Essential Reading

“Recall that advertising is when someone pays you to tell your users they’ll be happy if they buy a product or service . . . . Investor storytime is when someone pays you to tell them how rich they’ll get when you finally put ads on your site . . . . Most startups run on investor storytime. Investor storytime is not exactly advertising, but it is related to advertising. Think of it as an advertising future, or perhaps the world’s most targeted ad. Both business models involve persuasion. In one of them, you’re asking millions of listeners to hand over a little bit of money. In the other, you’re persuading one or two listeners to hand over millions of money . . . But investor storytime is a cancer on our industry. Because to make it work, to keep the edifice of promises from tumbling down, companies have to constantly find ways to make advertising more invasive and ubiquitous. Investor storytime only works if you can argue that advertising in the future is going to be effective and lucrative in ways it just isn’t today. If the investors stop believing this, the money will dry up. And that’s the motor destroying our online privacy.”

“We need to decentralize the data, you understand. If we keep it all in one great big pile—if there’s one guy who keeps all the email and another guy who does all the social sharing about getting laid—then there isn’t really any way to be any safer than the weakest link in the fence around that pile. But if every single person is keeping her and his own, then the weak links on the outside of that fence get the attacker exactly one person’s stuff. Which, in a world governed by the rule of law, might be exactly optimal: one person is the person you can spy on because you’ve got probable cause. Email scales beautifully without anybody at the center keeping all of it. We need to make a mail server for people that costs five bucks and sits on the kitchen counter where the telephone answering machine used to be, and that’s the end of it. If it breaks you throw it away. Decentralized social sharing is harder, but not so hard that we can’t do it. Three years ago I called for it. Wonderful work has been done that didn’t produce stuff everybody is using, but it’s still there: it can’t go away, it’s free software, it will achieve its full meaning yet.”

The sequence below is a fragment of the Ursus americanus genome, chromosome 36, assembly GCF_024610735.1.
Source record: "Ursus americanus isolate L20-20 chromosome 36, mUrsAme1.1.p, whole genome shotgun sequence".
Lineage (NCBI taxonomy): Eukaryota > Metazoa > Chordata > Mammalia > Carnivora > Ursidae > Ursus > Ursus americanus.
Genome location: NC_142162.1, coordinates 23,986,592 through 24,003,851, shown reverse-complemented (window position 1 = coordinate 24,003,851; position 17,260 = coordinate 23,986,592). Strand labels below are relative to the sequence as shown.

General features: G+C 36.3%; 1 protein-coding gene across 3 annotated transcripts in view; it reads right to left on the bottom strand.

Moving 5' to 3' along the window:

“As our desires conflict with the [intelligence community], we become less and less worthy of rights and considerations in the eyes of the [intelligence community]. When the NSA hoards exploits and interferes with cryptographic protection for our infrastructure, it means using exploits against people who aren’t part of the NSA just doesn’t count as much. Securing us comes after securing themselves. In theory, the reason we’re so nice to soldiers, that we have customs around honoring and thanking them, is that they’re supposed to be sacrificing themselves for the good of the people. In the case of the NSA, this has been reversed. Our wellbeing is sacrificed to make their job of monitoring the world easier. When this is part of the culture of power, it is well on its way to being capable of any abuse.”